Fauvel AV.2: Charme sans queue.

Built in the early 1930s, the AV-2 was one of the first of Charles Fauvel’s tailless designs and his first to fly. Of wooden construction and partially fabric-covered, this experimental flying wing was powered by a 32 hp ABC Scorpion engine placed inside a neatly egg-shaped nacelle. It was just the beginning. Fauvel’s flying wing designs infatuation endured for quite some time; both powered and unpowered examples appeared regularly well into the 1960s.

Pretty cute little thing. Another one of those so beloved to me.

Douglas C-117D: Love it or leave it.

The C-117D was a military (US. Navy & Marines) derivative of the postwar developed “Super DC-3“. The latter’s improvements consisted in a longer fuselage; more powerful engines; new tail and modified wings assemblies and a fully enclosed landing gear. Too expensive and already dated to be a commercial success in the civilian market, the design in the end saw some use wearing uniform.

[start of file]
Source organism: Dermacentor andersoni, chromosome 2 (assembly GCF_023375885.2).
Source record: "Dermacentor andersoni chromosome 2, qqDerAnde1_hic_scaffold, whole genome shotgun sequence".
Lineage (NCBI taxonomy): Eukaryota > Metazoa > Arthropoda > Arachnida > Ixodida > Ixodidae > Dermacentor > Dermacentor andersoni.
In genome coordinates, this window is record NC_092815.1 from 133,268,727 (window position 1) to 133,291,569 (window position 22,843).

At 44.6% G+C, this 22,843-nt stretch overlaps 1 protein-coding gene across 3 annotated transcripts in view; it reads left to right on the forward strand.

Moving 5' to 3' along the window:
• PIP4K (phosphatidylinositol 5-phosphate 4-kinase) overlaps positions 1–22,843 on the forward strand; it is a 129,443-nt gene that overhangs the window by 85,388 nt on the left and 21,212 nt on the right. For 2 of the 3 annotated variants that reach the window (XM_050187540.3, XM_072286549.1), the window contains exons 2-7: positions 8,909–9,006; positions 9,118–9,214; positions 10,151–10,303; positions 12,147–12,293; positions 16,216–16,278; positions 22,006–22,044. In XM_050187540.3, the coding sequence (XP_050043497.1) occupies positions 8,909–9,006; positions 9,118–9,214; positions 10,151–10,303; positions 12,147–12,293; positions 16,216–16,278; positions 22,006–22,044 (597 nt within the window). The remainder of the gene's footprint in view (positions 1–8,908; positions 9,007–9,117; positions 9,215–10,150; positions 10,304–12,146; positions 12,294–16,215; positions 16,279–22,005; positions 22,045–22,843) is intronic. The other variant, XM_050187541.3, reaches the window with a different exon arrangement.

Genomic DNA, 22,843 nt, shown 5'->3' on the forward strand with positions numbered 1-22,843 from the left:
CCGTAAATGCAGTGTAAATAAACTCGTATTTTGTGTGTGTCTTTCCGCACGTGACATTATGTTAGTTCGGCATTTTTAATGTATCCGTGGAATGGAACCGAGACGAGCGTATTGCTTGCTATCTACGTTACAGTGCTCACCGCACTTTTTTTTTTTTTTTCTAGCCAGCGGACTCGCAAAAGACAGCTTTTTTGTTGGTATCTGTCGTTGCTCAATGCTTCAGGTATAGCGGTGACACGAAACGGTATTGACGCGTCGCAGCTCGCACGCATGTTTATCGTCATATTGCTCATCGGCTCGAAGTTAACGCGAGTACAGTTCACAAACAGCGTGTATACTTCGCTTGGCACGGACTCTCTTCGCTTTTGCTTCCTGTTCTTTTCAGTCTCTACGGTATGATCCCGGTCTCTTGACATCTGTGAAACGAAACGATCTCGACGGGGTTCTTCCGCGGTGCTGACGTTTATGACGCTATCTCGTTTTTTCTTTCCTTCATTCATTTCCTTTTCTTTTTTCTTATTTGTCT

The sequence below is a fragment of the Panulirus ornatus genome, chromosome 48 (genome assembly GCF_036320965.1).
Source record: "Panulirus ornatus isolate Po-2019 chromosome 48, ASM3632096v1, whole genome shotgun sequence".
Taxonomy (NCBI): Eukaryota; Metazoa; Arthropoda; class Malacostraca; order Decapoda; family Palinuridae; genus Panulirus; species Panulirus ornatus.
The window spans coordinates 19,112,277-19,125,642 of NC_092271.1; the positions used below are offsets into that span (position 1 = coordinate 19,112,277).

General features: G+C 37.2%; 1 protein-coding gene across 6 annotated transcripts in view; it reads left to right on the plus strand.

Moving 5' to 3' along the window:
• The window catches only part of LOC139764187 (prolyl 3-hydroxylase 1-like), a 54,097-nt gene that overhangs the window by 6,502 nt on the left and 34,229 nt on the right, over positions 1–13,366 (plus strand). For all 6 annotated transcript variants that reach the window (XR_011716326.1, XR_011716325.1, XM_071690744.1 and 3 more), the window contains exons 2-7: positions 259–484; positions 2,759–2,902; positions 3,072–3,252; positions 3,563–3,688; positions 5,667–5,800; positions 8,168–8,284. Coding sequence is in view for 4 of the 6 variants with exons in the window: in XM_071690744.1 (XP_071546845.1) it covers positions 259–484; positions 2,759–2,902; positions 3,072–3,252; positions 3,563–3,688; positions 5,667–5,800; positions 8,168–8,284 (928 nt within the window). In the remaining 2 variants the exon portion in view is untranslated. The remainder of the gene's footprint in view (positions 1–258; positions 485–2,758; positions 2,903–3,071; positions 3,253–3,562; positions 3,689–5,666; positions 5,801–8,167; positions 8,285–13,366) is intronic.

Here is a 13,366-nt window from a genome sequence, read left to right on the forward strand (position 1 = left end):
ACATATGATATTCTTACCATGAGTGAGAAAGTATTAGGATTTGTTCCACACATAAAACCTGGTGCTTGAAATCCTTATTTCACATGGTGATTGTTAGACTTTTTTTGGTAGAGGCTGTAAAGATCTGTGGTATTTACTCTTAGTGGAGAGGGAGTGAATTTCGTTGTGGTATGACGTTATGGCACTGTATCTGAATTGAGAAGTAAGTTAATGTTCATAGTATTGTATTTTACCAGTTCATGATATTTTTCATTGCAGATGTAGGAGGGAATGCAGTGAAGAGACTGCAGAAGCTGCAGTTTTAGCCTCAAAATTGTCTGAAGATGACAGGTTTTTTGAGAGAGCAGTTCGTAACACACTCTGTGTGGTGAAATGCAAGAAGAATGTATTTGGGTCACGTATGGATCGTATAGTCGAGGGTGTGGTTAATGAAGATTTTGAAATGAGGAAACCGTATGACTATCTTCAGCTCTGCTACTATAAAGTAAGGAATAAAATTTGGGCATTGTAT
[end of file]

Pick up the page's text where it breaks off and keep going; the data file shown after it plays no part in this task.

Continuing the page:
“Untitled’ by Nunca. This graffiti-ed “Super Gooneybird” was part of “art from the boneyard”, a project  hosted by the Pima Air and Space Museum.

Photo: Eric Firestone.